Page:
In some ways, civil disobedience is similar to direct action. When Rosa Parks refused to sit in the back of the bus, she took direct action and also engaged in a form of civil disobedience. She broke the law of racial segregation in the southern United States.
In other ways, however, civil disobedience is not a form of direct action. When hundreds of people were arrested in front of the White House in protest against the Keystone XL pipeline in August 2011, they engaged in civil disobedience, but they didn’t directly stop, disrupt or delay anything. That’s because it wasn’t a direct action, it was a protest.
Over the course of several days, protesters had sat down and refused orders from the Park Service to move along, and were subsequently arrested. Most had to pay a $100 fine. When construction of the southern leg of the Keystone XL pipeline began in August 2012, there were a few acts of civil disobedience, including lock downs and tree sits. But these were relatively small in number compared to the hundreds who volunteered to be arrested for media coverage prior to the actual construction phase.
During the civil rights struggle in the US during the 1950s and early ’60s, it was found that many of those arrested for civil disobedience were extremely reluctant to be arrested a second time.
Anyone committed to civil disobedience should at least ensure that their participation is a direct action which actually stops, disrupts or delays whatever it is they want to see stopped, and not just a symbolic arrest designed to gain media attention.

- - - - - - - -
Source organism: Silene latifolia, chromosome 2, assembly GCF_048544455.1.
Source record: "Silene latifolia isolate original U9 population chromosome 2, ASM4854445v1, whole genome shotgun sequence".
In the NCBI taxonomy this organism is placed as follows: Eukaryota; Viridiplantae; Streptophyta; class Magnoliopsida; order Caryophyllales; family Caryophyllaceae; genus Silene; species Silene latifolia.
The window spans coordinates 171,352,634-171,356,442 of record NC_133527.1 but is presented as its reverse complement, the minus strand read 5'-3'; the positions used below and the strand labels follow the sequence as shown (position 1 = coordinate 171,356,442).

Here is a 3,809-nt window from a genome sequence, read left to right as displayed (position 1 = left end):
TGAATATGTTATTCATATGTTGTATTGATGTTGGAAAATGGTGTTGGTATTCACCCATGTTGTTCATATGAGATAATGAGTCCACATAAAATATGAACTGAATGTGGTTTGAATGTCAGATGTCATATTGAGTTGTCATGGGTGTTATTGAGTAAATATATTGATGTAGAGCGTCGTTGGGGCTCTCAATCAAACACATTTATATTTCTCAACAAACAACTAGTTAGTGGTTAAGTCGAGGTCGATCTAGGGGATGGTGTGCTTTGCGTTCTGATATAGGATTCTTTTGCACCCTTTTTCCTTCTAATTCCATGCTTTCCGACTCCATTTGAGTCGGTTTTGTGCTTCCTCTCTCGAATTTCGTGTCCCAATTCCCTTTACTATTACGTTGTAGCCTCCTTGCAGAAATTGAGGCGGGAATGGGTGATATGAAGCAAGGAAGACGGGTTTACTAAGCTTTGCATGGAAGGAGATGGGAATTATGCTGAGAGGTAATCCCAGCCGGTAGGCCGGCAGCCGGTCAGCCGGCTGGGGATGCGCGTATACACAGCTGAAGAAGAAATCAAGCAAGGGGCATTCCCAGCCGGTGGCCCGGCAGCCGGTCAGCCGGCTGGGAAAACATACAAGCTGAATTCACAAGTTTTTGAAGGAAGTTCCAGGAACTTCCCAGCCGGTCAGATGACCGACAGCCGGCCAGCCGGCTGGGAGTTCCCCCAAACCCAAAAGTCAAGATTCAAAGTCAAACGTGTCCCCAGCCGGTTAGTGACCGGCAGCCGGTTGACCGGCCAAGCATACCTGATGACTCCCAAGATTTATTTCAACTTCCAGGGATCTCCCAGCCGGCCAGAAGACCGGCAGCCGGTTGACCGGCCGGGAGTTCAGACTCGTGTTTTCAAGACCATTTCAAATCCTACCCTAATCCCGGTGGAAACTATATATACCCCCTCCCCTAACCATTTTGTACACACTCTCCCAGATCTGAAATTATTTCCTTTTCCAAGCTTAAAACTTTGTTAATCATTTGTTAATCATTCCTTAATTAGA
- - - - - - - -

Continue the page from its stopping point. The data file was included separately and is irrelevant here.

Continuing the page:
5 Proposed Strategies to Stop the Enbridge Pipeline
The anti-pipeline movement has proposed five strategies to stop Enbridge: court challenges, a provincial referendum, a voting campaign to defeat Conservative members of parliament (MP) in the next federal election, civil disobedience, and blockades.
1. Court challenges
There are as many as a dozen potential court challenges that could be brought forward by Indian Act band councils and environmentalist groups. The basic premise of the Aboriginal rights argument is that the federal government failed to properly consult with the band councils. Environmentalist groups are filing lawsuits based on legal and technical errors made by the joint review panel. Five legal challenges have already been submitted. According to advocates of the legal strategy, court challenges could delay completion of the Enbridge pipeline by years.
In February 2014, a district court judge in Nebraska declared the law that allowed for the Keystone XL pipeline’s route through the state unconstitutional. It’s now awaiting review at the Nebraska Supreme Court. In April, the State Department announced it was indefinitely extending the inter-agency review of the pipeline, citing ongoing litigation over a Nebraska law that allowed the pipeline’s route through the state.
This does not mean the Keystone XL pipeline is defeated, however, only that it has been delayed. The same could apply to the Enbridge Northern Gateway pipeline.